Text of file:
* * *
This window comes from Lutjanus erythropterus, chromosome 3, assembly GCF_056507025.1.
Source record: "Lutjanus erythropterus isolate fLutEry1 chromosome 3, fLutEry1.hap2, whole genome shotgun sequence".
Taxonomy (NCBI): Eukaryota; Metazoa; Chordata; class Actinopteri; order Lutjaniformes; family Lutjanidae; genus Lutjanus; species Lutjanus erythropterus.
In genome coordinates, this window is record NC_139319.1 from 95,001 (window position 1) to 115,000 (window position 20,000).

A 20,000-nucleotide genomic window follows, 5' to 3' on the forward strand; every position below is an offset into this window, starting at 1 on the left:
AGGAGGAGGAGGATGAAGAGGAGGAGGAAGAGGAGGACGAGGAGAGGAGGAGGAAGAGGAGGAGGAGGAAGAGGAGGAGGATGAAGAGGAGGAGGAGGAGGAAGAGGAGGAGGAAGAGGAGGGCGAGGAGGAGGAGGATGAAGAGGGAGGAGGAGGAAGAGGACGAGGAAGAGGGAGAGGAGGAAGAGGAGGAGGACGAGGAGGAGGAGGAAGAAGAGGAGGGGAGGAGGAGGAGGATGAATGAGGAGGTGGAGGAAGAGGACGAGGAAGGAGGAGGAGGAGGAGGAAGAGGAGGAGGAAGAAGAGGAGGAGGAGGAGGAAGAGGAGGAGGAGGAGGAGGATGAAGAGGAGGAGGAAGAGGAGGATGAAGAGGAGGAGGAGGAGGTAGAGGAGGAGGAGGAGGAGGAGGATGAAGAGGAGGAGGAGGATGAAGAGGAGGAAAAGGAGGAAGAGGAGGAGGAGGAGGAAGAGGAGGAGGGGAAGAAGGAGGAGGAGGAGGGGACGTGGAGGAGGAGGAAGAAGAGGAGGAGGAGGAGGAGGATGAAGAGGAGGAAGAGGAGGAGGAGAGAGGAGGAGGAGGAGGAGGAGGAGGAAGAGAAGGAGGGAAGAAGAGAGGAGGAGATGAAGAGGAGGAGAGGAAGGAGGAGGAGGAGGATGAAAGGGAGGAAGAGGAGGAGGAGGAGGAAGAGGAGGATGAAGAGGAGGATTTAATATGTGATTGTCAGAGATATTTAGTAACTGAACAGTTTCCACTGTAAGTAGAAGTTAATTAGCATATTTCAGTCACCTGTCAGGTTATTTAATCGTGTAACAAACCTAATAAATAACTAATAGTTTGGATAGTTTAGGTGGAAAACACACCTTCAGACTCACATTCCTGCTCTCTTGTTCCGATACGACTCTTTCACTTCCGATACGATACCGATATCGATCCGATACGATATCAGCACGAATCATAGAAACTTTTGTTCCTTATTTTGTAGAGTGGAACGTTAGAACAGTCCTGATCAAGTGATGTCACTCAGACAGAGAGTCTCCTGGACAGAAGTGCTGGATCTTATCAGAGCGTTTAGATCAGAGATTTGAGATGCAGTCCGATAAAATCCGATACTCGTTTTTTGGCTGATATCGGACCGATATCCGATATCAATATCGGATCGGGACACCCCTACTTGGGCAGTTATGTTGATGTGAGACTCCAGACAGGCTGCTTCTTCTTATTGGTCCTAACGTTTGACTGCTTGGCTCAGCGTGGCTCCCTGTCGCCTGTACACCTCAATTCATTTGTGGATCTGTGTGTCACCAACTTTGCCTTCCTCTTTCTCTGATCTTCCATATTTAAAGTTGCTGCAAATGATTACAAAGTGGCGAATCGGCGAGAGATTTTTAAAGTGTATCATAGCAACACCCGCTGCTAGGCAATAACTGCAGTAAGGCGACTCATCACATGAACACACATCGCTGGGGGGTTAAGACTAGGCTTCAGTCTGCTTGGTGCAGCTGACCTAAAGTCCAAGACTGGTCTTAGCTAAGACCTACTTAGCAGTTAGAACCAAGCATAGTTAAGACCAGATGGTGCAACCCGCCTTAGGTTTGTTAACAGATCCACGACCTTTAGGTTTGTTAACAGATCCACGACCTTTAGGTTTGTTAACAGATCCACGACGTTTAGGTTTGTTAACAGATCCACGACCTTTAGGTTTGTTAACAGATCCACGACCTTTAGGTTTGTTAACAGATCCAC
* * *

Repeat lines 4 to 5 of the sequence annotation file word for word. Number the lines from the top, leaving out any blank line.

In genome coordinates, this window is record NC_139319.1 from 95,001 (window position 1) to 115,000 (window position 20,000).

A 20,000-nucleotide genomic window follows, 5' to 3' on the forward strand; every position below is an offset into this window, starting at 1 on the left: